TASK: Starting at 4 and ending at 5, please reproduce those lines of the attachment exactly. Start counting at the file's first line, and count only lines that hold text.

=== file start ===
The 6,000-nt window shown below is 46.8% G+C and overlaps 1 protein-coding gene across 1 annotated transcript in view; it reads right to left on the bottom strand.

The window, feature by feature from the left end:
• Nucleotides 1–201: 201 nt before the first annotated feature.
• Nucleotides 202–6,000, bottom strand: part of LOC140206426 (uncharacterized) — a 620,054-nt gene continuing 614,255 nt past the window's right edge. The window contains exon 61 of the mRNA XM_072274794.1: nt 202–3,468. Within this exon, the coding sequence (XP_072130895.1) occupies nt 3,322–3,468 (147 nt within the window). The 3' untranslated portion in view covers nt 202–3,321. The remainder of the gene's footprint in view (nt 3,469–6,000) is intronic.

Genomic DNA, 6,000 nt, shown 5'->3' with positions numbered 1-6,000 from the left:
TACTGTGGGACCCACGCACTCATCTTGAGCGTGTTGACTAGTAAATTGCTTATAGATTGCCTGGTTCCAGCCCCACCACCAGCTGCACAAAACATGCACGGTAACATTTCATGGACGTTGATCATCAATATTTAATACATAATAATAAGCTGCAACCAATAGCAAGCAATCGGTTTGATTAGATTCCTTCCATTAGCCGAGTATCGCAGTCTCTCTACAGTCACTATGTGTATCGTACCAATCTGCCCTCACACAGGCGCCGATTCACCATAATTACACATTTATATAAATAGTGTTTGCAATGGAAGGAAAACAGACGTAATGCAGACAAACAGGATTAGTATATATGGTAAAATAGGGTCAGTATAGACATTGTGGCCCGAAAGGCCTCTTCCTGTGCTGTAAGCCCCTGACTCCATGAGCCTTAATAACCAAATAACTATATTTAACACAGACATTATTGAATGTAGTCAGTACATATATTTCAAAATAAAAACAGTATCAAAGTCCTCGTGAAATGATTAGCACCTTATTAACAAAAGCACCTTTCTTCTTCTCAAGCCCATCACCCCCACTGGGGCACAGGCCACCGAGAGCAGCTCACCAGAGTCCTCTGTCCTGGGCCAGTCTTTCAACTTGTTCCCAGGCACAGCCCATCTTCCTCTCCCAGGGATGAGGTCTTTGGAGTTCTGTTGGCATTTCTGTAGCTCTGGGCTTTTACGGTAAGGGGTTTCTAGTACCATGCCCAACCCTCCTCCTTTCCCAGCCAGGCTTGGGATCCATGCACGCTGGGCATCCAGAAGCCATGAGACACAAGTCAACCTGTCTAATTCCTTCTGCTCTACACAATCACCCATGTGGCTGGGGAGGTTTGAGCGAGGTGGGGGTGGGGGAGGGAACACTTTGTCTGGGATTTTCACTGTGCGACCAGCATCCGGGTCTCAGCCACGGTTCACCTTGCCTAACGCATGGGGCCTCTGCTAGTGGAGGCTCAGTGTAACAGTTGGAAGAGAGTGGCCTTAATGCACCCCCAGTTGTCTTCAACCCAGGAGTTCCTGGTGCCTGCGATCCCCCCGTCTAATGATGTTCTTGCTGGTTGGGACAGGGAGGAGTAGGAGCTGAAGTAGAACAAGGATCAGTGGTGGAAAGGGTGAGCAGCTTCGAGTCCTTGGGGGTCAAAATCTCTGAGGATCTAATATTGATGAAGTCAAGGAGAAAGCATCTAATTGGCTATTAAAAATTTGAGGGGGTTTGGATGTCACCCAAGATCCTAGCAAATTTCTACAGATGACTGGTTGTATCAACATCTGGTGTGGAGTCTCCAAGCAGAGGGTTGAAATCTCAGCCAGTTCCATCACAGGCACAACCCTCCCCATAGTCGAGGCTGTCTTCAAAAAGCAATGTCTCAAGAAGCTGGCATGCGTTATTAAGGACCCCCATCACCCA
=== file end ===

• Nucleotides 202–6,000, bottom strand: part of LOC140206426 (uncharacterized) — a 620,054-nt gene continuing 614,255 nt past the window's right edge. The window contains exon 61 of the mRNA XM_072274794.1: nt 202–3,468. Within this exon, the coding sequence (XP_072130895.1) occupies nt 3,322–3,468 (147 nt within the window). The 3' untranslated portion in view covers nt 202–3,321. The remainder of the gene's footprint in view (nt 3,469–6,000) is intronic.

Genomic DNA, 6,000 nt, shown 5'->3' with positions numbered 1-6,000 from the left: